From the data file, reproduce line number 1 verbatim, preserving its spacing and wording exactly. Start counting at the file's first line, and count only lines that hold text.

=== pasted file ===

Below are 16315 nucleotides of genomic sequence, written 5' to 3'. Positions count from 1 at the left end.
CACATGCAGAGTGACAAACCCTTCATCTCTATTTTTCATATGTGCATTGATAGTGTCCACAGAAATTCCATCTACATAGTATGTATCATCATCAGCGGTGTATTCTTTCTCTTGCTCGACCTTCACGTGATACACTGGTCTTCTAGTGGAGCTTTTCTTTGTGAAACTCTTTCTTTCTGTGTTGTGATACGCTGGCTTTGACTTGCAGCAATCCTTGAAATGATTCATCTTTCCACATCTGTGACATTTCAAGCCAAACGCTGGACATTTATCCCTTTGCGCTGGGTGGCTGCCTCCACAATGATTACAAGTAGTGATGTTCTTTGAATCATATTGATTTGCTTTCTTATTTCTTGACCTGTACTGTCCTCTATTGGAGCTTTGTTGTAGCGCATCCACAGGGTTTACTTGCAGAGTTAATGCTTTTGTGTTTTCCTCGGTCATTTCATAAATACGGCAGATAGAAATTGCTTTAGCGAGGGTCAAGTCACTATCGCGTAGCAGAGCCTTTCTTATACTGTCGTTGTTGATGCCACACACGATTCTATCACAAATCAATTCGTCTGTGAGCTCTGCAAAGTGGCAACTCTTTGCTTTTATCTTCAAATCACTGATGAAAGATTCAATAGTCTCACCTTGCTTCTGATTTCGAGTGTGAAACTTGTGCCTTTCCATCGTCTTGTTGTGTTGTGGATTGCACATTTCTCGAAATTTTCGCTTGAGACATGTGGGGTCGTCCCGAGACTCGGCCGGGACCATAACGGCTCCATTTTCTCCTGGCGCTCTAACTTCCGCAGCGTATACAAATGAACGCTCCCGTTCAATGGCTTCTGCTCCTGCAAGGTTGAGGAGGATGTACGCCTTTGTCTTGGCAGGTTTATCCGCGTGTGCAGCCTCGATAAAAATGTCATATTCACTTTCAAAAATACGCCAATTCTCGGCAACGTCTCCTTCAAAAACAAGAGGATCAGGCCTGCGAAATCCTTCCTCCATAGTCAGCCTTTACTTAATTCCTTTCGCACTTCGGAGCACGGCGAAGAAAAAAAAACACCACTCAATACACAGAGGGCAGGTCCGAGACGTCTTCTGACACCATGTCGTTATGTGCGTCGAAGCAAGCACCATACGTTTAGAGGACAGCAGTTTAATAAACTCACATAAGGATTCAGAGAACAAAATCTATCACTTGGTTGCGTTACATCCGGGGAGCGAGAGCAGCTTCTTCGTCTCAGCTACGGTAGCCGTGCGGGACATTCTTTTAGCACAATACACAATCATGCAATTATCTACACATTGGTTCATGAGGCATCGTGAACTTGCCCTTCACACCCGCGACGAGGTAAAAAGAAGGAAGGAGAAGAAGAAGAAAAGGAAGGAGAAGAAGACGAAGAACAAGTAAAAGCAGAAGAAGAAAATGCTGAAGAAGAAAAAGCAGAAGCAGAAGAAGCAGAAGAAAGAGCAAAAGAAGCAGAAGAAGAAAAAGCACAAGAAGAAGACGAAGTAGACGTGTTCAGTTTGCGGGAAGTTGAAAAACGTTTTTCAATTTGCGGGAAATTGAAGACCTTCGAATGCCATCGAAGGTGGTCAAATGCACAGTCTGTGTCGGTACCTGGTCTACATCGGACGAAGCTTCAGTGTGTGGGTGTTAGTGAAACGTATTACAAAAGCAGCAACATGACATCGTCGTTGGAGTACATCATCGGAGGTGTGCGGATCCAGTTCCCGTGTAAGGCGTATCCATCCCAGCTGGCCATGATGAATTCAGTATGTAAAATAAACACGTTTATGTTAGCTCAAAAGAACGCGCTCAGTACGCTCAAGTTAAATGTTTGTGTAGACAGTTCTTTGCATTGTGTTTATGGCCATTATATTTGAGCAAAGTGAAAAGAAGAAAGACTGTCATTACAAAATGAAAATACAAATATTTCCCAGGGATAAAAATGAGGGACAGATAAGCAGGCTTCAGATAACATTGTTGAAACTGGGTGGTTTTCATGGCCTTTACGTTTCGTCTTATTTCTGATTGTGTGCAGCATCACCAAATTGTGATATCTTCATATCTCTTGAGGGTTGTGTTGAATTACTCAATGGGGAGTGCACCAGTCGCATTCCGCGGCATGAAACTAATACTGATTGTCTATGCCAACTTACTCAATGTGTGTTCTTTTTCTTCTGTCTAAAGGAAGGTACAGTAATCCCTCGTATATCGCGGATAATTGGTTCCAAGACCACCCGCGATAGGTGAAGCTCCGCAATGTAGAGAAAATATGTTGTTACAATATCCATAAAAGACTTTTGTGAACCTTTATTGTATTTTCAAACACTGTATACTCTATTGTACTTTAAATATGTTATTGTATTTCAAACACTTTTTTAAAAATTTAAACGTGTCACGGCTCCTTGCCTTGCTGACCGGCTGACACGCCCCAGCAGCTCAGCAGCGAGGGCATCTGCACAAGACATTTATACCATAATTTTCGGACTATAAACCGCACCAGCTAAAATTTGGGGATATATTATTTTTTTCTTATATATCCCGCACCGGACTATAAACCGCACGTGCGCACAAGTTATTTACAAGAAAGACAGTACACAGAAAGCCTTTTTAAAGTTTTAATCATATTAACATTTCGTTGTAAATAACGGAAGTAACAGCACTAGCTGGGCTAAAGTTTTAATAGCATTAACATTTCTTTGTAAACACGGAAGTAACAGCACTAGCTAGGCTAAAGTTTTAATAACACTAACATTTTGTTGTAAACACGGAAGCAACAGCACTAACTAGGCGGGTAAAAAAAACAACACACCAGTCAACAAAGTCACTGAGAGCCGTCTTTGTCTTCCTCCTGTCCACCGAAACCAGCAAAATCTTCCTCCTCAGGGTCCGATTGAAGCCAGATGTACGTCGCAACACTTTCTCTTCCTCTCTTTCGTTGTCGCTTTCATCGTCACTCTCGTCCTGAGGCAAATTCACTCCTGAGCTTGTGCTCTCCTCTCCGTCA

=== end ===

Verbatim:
Below are 16315 nucleotides of genomic sequence, written 5' to 3'. Positions count from 1 at the left end.